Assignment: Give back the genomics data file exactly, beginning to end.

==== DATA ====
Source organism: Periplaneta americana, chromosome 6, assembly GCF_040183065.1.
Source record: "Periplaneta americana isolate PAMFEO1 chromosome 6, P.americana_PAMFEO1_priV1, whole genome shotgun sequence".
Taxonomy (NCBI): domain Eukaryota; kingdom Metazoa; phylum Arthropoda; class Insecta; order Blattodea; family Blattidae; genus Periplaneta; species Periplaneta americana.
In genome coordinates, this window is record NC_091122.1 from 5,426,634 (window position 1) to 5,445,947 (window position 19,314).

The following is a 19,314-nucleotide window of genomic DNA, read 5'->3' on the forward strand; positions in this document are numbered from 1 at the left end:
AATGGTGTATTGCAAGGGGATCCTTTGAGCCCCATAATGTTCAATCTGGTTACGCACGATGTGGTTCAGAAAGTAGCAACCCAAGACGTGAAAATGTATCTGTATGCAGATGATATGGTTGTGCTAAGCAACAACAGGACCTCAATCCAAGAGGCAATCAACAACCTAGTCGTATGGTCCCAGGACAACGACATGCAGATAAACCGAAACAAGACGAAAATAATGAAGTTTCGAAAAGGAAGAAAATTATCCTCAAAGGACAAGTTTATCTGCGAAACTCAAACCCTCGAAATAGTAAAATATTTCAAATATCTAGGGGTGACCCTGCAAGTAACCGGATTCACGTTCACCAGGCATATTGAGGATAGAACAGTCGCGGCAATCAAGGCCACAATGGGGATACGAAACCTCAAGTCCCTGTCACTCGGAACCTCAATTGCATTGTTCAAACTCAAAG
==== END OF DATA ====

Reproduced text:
Source organism: Periplaneta americana, chromosome 6, assembly GCF_040183065.1.
Source record: "Periplaneta americana isolate PAMFEO1 chromosome 6, P.americana_PAMFEO1_priV1, whole genome shotgun sequence".
Taxonomy (NCBI): domain Eukaryota; kingdom Metazoa; phylum Arthropoda; class Insecta; order Blattodea; family Blattidae; genus Periplaneta; species Periplaneta americana.
In genome coordinates, this window is record NC_091122.1 from 5,426,634 (window position 1) to 5,445,947 (window position 19,314).

The following is a 19,314-nucleotide window of genomic DNA, read 5'->3' on the forward strand; positions in this document are numbered from 1 at the left end:
AATGGTGTATTGCAAGGGGATCCTTTGAGCCCCATAATGTTCAATCTGGTTACGCACGATGTGGTTCAGAAAGTAGCAACCCAAGACGTGAAAATGTATCTGTATGCAGATGATATGGTTGTGCTAAGCAACAACAGGACCTCAATCCAAGAGGCAATCAACAACCTAGTCGTATGGTCCCAGGACAACGACATGCAGATAAACCGAAACAAGACGAAAATAATGAAGTTTCGAAAAGGAAGAAAATTATCCTCAAAGGACAAGTTTATCTGCGAAACTCAAACCCTCGAAATAGTAAAATATTTCAAATATCTAGGGGTGACCCTGCAAGTAACCGGATTCACGTTCACCAGGCATATTGAGGATAGAACAGTCGCGGCAATCAAGGCCACAATGGGGATACGAAACCTCAAGTCCCTGTCACTCGGAACCTCAATTGCATTGTTCAAACTCAAAG